How ethical is your bank?

For the past few years I have been on a journey to live lighter. It began as a teenager when I became aware of how our lifestyles can affect other people and the planet. I realised it was time to change, but when I looked at my life it seemed there was so much that needed change. It was overwhelming. So I started small and asked God what he wanted me to change. Since then God has gently taken me on a journey of lifestyle changes. Now when I look back, I can see the many ways I’m living more lightly. Six months ago, I asked God what next? His answer – banking.

Money talks

I hadn’t given much thought to my banking before. Money appears after a month’s work and magically disappears when I do my weekly shop. But after doing some research I became aware of how my banking practices might not match my values. Money left my account each month to support an environmental charity, yet the money remaining in my bank account was being invested in things I didn’t agree with.

Did you know that many of the big banks invest significantly in fossil fuels? Including the most damaging ones like tar sands and ultra-deep sea drilling. Many are also involved in tax dodges and invest in nuclear weapons. For me this did not reflect the calls in the Bible to live justly and care for His creation.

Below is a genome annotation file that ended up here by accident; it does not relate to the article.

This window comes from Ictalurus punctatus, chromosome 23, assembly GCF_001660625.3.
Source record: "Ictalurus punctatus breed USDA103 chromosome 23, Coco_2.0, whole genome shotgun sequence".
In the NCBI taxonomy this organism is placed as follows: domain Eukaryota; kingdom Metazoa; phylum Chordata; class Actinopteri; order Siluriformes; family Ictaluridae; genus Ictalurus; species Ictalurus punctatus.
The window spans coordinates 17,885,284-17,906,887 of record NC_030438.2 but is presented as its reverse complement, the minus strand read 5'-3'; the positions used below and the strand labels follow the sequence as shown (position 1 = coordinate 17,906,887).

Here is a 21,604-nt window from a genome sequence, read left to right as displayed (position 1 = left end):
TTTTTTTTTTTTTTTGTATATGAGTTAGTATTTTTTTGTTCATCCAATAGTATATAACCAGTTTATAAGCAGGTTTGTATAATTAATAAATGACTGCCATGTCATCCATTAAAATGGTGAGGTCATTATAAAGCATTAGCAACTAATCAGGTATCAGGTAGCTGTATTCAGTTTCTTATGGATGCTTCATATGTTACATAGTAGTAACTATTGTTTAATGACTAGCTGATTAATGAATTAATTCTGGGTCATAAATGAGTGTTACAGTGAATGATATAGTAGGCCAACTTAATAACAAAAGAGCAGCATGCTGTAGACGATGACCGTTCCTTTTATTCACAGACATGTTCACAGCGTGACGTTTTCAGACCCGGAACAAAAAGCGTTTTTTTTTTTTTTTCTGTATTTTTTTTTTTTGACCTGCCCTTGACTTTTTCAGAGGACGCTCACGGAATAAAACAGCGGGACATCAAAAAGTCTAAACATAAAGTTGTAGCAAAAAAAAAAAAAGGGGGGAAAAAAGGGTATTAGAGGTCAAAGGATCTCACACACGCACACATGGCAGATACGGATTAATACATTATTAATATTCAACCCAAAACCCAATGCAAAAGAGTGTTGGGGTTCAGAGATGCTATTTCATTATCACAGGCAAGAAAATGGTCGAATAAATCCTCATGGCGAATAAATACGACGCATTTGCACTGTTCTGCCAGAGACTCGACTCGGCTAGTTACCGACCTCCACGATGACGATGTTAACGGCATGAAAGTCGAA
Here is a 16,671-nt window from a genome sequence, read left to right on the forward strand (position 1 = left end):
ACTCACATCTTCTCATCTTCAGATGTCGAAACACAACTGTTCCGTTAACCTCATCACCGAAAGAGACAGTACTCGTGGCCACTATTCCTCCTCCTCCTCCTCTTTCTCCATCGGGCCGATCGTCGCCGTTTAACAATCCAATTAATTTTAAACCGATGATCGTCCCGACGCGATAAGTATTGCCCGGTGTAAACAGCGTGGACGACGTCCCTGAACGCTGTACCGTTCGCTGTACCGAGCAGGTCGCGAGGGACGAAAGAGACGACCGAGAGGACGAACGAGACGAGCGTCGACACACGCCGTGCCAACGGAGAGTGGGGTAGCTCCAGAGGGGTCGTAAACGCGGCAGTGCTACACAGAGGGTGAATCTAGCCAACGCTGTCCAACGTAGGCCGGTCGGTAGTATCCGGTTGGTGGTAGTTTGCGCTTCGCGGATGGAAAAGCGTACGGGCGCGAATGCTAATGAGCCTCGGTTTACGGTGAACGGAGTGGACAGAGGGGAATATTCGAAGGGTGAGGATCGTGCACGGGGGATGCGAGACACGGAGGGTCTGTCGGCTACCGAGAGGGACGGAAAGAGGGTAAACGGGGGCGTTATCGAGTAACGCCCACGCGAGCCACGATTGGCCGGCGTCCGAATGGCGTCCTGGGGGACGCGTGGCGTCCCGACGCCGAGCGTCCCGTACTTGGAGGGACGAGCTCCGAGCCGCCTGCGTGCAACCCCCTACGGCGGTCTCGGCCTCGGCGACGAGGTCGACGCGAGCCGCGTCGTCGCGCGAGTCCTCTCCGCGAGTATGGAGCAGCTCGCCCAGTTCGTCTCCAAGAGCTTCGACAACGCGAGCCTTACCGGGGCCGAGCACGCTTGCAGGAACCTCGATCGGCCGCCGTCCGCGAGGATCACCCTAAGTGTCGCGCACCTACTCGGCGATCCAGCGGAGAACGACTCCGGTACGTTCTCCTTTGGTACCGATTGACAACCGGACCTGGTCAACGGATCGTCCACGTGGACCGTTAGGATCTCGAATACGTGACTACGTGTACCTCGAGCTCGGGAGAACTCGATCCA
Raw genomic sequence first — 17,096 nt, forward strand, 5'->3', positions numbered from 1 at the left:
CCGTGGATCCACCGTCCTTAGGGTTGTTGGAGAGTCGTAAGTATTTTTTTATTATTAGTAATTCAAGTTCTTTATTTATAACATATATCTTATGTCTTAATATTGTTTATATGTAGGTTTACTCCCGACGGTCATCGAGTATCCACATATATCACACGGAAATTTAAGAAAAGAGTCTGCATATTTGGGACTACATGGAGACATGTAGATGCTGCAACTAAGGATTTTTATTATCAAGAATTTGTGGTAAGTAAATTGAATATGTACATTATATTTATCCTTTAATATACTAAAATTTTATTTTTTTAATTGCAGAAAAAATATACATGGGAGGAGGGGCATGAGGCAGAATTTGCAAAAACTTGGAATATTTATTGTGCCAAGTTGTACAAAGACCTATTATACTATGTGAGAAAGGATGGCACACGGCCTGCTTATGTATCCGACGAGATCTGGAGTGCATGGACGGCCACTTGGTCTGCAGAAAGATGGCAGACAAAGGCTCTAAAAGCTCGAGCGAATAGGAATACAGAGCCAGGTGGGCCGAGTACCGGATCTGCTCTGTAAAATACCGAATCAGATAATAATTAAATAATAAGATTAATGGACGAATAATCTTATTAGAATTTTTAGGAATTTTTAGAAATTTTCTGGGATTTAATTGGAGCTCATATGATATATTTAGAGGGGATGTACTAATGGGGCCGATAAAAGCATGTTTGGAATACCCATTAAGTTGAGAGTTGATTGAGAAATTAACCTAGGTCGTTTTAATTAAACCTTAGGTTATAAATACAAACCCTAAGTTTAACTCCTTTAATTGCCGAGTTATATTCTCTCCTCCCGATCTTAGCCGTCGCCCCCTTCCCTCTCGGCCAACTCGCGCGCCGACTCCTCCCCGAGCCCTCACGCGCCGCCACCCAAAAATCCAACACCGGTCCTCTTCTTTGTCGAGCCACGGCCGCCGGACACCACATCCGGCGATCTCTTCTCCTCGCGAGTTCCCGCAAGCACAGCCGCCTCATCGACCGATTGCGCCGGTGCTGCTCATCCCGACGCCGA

Finding change 

But I found another way. After some internet searching, I was surprised by the number of banks who don’t invest in fossil fuels and are paying their fair share of tax. So I decided to make a switch. 

My current account is now with Triodos. It was pretty simple to switch my current account over, including all my direct debits and standing orders. Triodos charge £3 a month for their current accounts. Usually banks fund their current accounts with high charges on overdrafts. This means people who are financially vulnerable are footing the cost of these ‘free’ accounts. Instead Triodos charge £3 to each customer to cover the costs of running the current account. For me, this seemed like a far better way to bank justly. Even their debit card is made from 100% renewable resources. 

This wasn’t the easiest lifestyle change I’ve made. It took time to research the various ethical banks and their investment policies. My savings account is now with the Co-Operative bank. Their savings accounts are completely over the phone. This means I must call their operators to arrange any transfers, which is slower than using a mobile app. However, when I consider the impact my former banking practices were having on the environment and other people, it suddenly doesn’t seem like such a big sacrifice.

Staying accountable

Do you know what your bank is investing in? If you don’t like it, why not switch? Here are three things I’ve found helpful when making the switch:

  1. Set aside time:
    Research the different banks and their investment policies. Use the Ethical Consumer online guide for help
  2. Remember the big picture:
    If switching banks seems too much hassle, think about the positive impact your banking could have on the planet and other people rather than the time it could take to make the switch
  3. Be patient:
    Switching bank accounts won’t be done in a few hours, especially if you have a few different bank accounts! Yet, it will be worth it when it’s sorted.
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